Believe it or not, March officially sees the start of British Summer Time. OK, if you were one of the many people who opened their curtains to see a sheet of snow a few weeks ago, you might not believe it just yet but at the end of the month, the clocks spring forward and BST officially begins.
March and April is the time that travel companies look forward to more than any other as the bookings begin to flood in for summer getaways. If you’re just one of the many people who plan on jetting away, have you thought about how you are going to capture those precious family memories or stunning sights?
The choice of digital cameras has grown astronomically in recent years, with cameras to suit all tastes, uses and budgets. The growth in high quality digital SLRs has really added something to the digital camera market But contrary to popular belief, you don’t need an expensive, clunky camera with specialist lenses to take a high quality picture. In fact, a great picture needs little more than a clever ‘point and shoot’ camera and a bit of creativity!
“Point and shoot” cameras are so called because they allow you to do exactly that – point at something and then take your snap. They’re portable, lightweight and they pack some clever features into a very small package – all attributes that makes them perfect for taking photos on the go, holiday snaps and those memorable nights out.
They also tend to be a lot more stylish than their bigger, more professional counterparts. The Canon IXUS 115 HS for example comes in a funky pink colour whilst the Samsung ES75 camera comes in a fiery red. If you want a camera in electric blue, take a look at the Panasonic FS30 but if you’re still looking for a small, feature packed camera in the classic black, we particularly like the Canon IXUS 220 HS.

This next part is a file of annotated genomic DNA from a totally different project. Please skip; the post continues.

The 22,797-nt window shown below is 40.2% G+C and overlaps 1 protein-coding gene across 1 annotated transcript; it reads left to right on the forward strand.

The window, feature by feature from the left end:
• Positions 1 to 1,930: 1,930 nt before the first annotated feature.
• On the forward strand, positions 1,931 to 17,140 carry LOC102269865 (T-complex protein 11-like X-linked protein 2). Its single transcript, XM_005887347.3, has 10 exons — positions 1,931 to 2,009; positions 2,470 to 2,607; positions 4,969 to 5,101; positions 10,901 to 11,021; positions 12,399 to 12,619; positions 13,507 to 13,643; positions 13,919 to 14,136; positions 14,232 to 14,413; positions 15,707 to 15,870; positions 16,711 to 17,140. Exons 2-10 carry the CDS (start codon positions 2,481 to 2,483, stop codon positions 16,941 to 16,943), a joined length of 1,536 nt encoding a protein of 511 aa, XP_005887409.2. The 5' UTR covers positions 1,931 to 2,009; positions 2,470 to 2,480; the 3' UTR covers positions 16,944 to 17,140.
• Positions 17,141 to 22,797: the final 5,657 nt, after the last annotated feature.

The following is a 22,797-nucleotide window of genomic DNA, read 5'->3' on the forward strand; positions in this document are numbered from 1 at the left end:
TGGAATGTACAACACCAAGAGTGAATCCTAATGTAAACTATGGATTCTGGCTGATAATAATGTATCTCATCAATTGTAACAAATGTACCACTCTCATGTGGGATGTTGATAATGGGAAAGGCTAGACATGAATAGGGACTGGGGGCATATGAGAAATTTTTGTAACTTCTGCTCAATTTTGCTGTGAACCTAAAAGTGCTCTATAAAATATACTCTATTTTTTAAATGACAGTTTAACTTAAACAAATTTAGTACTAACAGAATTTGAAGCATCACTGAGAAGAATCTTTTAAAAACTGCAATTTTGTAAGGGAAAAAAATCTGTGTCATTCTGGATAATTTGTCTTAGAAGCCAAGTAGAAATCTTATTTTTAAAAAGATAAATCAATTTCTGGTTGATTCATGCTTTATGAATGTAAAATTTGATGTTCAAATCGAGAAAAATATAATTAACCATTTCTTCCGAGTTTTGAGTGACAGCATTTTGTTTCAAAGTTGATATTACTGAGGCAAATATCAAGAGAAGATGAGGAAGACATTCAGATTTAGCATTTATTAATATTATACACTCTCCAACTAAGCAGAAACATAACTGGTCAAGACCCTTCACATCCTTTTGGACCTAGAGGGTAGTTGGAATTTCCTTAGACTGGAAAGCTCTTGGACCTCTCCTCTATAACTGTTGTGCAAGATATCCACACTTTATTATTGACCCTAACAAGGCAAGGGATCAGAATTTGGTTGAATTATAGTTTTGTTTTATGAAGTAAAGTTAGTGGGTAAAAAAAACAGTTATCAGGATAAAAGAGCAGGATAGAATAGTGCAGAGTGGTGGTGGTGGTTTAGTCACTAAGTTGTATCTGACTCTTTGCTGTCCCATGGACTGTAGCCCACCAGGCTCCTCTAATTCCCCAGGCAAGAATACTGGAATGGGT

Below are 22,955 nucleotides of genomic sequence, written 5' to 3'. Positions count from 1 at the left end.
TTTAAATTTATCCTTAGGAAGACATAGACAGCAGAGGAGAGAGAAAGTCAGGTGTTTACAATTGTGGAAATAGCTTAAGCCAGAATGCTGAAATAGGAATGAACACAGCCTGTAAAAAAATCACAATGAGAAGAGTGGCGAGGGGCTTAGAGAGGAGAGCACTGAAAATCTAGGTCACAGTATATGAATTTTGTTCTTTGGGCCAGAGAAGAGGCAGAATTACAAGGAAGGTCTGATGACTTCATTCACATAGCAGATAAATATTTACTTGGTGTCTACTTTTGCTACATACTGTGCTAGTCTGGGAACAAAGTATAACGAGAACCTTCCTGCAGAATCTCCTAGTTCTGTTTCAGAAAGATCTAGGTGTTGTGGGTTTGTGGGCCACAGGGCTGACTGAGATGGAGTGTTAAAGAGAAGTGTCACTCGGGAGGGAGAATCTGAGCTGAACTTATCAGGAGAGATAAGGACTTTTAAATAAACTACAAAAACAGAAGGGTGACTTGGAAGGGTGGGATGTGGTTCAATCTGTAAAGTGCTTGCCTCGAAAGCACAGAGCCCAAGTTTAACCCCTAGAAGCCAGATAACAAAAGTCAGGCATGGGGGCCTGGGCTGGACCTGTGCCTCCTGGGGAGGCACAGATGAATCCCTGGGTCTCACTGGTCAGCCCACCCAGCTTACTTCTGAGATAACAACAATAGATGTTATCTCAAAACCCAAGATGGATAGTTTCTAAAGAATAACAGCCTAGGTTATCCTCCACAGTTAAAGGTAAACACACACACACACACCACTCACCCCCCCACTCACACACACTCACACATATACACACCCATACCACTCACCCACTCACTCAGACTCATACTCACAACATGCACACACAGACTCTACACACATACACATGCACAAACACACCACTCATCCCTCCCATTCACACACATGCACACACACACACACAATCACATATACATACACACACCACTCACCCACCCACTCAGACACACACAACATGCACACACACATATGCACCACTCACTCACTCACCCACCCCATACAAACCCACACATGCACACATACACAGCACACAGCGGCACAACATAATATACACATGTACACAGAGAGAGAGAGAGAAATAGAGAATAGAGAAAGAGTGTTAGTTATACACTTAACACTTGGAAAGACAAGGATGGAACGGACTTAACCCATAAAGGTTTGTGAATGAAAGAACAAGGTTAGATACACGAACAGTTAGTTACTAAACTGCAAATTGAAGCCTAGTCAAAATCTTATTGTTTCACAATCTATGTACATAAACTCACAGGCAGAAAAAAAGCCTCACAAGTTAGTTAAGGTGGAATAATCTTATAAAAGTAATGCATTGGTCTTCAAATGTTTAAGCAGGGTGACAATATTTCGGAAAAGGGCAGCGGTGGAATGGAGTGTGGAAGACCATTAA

Of course, one thing that many people look for when they search for a new camera is megapixels. This is a measurement of the camera’s resolution – effectively how many “dots” of colour that it can see in a given space. The higher the number, the more crisp and clear your images should be.
Another key stat to look for is the zoom. This measured in two numbers, optical and digital. Optical zoom is where the lens of the camera physically moves to or from a subject and this form of zoom offers the best results. Digital zoom refers to how much the camera can ‘blow up’ an image and whilst it can be useful, it does tend to distort some images. In both cases, the bigger the number, the better.
Other features to look for could be the camera’s video capabilities, with cameras like the Panasonic Lumix TZ10 offering HD video recording or front facing screens, such as the one found on the Samsung PL150, which make those spontaneous self portraits so much easier.
So you’ve got your camera, you’ve got the perfect scene, how do you make that picture special? Well, just a few simple techniques can make all of the difference.
To start with, look your subject in the eye. Eyes are a powerful tool in photography and can make for a much more engaging photo. You should also try placing your subject off-centre, which can add much more depth to your image. Also try and experiment with the flash, even in daylight – doing so can remove some of those unsightly shadows.
With those tips and a great little camera, you have everything that you need to book that holiday and come back with some fantastic summer snaps!